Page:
The ACA emulator
Exciting times, then, but ‘twould all go to balls if there were issues with the emulation, so how does Hamster’s software hold up?
Pretty well, actually. Each of the games launches with a menu asking whether you want to play the Japanese or English versions of each game, a High Score mode (in which you only get one credit) or a special Caravan Mode.
This gives you a set time to score as many points as possible, and then see where you rank in an online leaderboard.
These features are present and identical for every game, but the ‘one size fits all’ method is a little awkward. While Caravan Mode is brilliant for shooters for example, having it for fighting games feels odd.
The emulation itself is pretty much spot on. Frame rates are smooth and arcade-perfect, and there’s a selection of filters to make it look as ‘authentic’ as your taste allows.
While you can play the game with no filter, giving you the untouched game image, this wasn’t actually how games looked back in the day.
Instead, the default filter is my preference: it adds a very light smoothing effect which essentially blurs the raw image’s jagged pixels to imitate the blur of an old standard-def TV.
If you want to go further there are options to play with scan lines or – if you’re a bit of a maniac – scan lines and a horizontal ‘video’ line slowly travelling up the screen. While nifty, though, I reckon this is a bit overkill.
Since these are the MVS arcade versions of the games rather than the AES home ones, you also get access to the ‘dip switches’: the different options which let arcade owners set difficulty level, choose when players get extra lives, toggle whether some games have blood and so on.
And, naturally, every game lets you play in two-player mode with each player brandishing their own JoyCon.
“But the games, Chris”, you anxiously wail. “The fucking GAMES.”
Okay, okay, let’s get to it.
These games are listed in alphabetical order, not release order.
Along with each mini-review, I’ve also recorded little montages of gameplay footage so you can get a better taste of how each game looks. These are proper 1080p and 60fps videos with no commentary, because nobody likes clicking a YouTube video and hearing “hey guys”.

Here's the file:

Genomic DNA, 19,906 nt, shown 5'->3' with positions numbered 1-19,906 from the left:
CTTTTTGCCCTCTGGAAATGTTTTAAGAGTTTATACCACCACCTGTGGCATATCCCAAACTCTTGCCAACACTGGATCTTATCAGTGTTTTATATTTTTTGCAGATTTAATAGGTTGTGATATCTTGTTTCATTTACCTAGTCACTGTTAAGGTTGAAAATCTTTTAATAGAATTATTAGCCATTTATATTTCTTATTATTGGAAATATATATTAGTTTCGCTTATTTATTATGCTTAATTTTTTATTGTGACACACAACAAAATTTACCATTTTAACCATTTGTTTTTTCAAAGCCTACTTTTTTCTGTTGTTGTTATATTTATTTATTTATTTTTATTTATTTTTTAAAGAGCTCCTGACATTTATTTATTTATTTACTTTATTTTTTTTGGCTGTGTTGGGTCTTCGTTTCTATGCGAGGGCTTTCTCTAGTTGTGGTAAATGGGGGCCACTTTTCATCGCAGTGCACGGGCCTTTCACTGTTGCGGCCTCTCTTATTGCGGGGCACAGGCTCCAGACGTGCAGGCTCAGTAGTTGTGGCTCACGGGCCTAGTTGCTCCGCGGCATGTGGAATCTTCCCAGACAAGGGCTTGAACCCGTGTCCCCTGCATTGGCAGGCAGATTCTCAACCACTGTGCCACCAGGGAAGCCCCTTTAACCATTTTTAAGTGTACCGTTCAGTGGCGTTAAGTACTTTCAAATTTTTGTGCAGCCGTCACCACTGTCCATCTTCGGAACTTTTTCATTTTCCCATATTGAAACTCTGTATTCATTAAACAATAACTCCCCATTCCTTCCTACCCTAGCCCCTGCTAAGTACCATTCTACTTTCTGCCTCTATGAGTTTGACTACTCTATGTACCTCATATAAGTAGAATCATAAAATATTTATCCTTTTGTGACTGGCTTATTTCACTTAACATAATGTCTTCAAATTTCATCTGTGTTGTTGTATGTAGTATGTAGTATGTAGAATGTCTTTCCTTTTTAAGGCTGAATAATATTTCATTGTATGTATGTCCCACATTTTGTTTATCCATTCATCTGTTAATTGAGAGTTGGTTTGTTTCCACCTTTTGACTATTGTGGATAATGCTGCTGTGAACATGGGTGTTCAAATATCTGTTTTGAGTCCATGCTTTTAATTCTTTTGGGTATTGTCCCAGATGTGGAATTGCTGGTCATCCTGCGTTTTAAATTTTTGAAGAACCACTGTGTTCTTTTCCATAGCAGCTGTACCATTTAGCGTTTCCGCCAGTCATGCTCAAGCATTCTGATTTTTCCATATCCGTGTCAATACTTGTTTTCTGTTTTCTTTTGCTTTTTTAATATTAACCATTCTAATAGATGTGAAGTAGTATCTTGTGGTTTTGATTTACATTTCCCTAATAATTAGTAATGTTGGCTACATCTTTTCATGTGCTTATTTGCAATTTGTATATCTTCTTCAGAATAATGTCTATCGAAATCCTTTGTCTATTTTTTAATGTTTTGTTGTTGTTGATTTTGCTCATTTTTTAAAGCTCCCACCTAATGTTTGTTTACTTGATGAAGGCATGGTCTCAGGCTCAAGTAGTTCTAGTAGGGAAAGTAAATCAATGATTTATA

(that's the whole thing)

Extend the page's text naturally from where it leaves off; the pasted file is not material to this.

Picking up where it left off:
Hamster will be releasing more Neo Geo games for the Switch in the coming weeks and months. Every time a new one is released I’ll update this article with a review. For example, even on the day I wrote this The King Of Fighters ’94 was added to the EU eShop, so expect a review of that in a couple of days.
Here’s the update log:
• 16 March 2017 – created article, added the first six games (The King Of Fighters 98, Metal Slug 3, NAM-1975, Shock Troopers, Waku Waku 7, World Heroes Perfect)
The King Of Fighters 98
The fifth game in SNK’s much-loved King Of Fighters series is believed by many to be the best of the bunch.
Like other games in the franchise, it has you making a team of three fighters and pitting them against a series of other teams in order to become the baddest motherfuckers in all of Fightingtown. Which is a place I just made up.
With 38 characters to choose from the number of possible teams you can make is ridiculous (8,436 to be exact), so it’ll take you a hell of a long time to master every fighter and figure out your preferred team.
I discovered one really annoying bug and it isn’t clear yet if it’s a constant thing: in Hamster’s other ACA Neo Geo games, if you have a high score when you die a message comes up asking if you want to upload it to the online rankings. All well and good.